Marketing in the business system customer acquisition and retention in VS .NET

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Marketing in the business system customer acquisition and retention
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Traditionally, competition for customers is de ned as arising from other rms in the industry, which make products or provide services similar to those of the company This industry perspective is irrelevant when the company s focus is on solving customer problems Customers are interested in what they buy, not whether the buyer belongs to a particular industry Competitors should be identi ed, therefore, from the customer s viewpoint In this view of the business system, banks and software companies, though from separate traditional industries, could be competitors in supplying customers with added-value products and services like e-money and smart cards Similarly, banks and insurance companies provide competing nancial services From an industrial economics viewpoint, neither would consider the other as competitors Increasing industry convergence and the breakdown of traditional industry boundaries mean that the traditional view of competition is becoming less relevant (Hamel and Prahalad 1994, p 45) A similar situation arises on the supply side; rms compete with the company in attracting the resources of suppliers Competition for suppliers frequently crosses traditional industry and international boundaries Listening to and working with suppliers are just as important as listening to customers (Brandenburger and Nalebuff 1996) Many companies now recognize the importance of working with suppliers, acknowledging that they are equal partners in the creation of value within the business system In this view of the business system, supplier relations are just as important as customer relations Both share the common goal of increasing wealth Both create value and provide access to markets, technology and information In the traditional view of the business system the company serves customers and depends on suppliers for essential raw materials and other inputs As we move further into the knowledge-based economy, such complementary relationships on the supply side are likely to become standard practice This is especially true where there is a large initial investment and where the variable costs are relatively modest Practically all costs in designing computer software, for example, are xed, so the larger the market, the greater the leverage and the more development costs can be spread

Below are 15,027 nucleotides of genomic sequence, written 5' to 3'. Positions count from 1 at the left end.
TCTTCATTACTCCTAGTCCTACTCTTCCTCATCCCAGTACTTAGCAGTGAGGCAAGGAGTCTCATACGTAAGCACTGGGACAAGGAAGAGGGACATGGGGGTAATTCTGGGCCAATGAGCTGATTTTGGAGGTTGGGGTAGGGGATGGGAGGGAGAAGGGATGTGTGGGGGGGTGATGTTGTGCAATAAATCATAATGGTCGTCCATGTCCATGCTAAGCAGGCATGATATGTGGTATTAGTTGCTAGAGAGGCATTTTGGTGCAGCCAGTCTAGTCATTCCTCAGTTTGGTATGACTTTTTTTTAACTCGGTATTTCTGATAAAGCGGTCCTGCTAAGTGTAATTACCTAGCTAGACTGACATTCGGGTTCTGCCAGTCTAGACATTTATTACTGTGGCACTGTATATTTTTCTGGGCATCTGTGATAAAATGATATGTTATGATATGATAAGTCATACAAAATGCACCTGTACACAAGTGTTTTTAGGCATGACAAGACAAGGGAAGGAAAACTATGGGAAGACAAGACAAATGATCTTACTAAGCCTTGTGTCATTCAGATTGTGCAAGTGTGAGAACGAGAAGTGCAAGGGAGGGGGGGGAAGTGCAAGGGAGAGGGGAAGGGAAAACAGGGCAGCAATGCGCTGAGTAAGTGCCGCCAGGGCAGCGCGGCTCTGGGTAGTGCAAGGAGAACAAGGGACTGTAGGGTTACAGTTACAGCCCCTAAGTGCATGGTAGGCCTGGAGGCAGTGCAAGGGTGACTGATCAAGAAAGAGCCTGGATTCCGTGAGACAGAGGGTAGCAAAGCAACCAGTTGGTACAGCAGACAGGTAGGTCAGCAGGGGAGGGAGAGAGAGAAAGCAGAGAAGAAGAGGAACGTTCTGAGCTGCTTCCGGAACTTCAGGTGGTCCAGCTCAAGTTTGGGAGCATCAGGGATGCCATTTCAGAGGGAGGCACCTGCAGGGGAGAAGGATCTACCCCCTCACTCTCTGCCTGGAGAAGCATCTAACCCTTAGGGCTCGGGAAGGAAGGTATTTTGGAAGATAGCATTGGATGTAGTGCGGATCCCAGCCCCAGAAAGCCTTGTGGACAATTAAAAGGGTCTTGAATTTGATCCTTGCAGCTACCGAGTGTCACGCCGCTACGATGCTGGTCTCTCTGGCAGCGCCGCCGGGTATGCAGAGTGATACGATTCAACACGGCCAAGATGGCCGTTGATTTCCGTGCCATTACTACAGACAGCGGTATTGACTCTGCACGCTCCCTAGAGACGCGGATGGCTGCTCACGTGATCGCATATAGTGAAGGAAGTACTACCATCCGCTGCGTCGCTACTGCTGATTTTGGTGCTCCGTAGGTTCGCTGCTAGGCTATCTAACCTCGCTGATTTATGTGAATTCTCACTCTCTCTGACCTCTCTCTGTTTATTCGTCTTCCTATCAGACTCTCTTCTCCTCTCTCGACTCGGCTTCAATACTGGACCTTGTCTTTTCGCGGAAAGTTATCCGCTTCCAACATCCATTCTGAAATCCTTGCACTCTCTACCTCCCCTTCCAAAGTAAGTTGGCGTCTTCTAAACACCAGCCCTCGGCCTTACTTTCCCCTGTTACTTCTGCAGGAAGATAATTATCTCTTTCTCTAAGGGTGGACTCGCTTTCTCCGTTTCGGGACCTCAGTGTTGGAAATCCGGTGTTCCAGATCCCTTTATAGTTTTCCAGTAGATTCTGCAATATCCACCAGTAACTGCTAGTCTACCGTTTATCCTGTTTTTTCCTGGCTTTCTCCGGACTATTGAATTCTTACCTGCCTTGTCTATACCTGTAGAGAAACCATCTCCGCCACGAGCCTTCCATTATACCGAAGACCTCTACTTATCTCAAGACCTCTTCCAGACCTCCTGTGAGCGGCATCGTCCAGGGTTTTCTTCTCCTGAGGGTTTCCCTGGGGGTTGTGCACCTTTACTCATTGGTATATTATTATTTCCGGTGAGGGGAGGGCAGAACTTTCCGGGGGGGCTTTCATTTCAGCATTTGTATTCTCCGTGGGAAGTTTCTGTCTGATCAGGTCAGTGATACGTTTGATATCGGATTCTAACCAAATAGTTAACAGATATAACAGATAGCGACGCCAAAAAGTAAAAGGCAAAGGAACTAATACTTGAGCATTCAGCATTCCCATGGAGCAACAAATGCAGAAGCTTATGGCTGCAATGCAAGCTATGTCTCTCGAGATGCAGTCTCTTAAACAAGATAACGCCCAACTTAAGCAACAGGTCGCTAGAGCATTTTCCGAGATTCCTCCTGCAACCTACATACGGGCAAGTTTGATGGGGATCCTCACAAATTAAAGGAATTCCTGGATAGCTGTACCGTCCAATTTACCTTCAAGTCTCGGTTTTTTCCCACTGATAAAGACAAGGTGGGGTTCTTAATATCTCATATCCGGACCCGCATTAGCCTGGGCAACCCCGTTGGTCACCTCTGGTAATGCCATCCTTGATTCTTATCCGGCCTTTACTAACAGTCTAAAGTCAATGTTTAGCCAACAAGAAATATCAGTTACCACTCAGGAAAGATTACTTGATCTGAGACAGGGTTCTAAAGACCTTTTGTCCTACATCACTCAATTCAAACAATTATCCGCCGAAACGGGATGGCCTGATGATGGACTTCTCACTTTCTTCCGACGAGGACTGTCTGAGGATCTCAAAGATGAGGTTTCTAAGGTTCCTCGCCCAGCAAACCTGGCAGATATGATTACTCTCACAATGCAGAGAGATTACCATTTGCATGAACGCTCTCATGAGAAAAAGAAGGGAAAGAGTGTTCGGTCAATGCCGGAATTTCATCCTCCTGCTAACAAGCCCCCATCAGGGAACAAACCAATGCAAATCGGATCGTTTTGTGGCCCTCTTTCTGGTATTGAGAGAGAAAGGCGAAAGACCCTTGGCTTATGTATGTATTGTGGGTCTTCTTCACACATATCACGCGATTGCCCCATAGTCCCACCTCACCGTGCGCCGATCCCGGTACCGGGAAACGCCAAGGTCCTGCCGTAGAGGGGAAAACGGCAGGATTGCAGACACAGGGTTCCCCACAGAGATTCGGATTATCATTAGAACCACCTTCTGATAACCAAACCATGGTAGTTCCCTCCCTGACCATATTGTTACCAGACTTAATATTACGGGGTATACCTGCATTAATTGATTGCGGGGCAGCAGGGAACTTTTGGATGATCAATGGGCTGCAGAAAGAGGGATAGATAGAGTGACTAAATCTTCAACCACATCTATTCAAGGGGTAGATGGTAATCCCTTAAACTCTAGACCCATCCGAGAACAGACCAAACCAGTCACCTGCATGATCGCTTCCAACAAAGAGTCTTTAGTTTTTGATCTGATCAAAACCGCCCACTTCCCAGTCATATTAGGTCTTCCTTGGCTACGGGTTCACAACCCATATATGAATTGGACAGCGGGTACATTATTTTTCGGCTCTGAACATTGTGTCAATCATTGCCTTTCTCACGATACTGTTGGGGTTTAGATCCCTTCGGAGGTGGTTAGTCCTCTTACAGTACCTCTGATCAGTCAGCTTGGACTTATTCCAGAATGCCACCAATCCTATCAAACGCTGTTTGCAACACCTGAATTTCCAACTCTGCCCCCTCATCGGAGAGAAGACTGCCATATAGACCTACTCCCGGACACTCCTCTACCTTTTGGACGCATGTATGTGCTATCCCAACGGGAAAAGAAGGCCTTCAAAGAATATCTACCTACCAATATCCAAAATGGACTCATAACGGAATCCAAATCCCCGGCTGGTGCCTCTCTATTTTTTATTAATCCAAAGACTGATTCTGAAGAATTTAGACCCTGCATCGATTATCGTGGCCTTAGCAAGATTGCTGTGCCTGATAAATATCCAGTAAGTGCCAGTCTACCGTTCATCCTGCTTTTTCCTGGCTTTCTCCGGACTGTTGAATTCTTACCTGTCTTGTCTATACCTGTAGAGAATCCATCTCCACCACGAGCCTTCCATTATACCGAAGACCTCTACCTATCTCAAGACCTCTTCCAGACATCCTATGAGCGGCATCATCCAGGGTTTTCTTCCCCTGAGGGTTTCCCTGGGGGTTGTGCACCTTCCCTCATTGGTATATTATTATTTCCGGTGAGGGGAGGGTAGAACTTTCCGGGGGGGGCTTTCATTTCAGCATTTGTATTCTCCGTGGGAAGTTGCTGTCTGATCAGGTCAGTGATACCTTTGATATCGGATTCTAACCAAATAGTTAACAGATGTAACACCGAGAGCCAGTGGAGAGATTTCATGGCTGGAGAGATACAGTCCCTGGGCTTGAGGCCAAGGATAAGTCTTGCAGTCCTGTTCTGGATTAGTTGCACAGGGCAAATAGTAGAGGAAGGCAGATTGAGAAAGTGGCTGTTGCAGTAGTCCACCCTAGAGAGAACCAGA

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Positioning in the business system
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The objective of the organization is to manage the business system to achieve an increase in the level of perceived value added or a reduction in the price charged In that way the total perceived value to the customer exceeds the collective cost to the organization of performing the value activities embodied in the nal product Positioning for competitive advantage in this sense is based on the organization s ability to manage the business system to provide
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[94] Strategic Marketing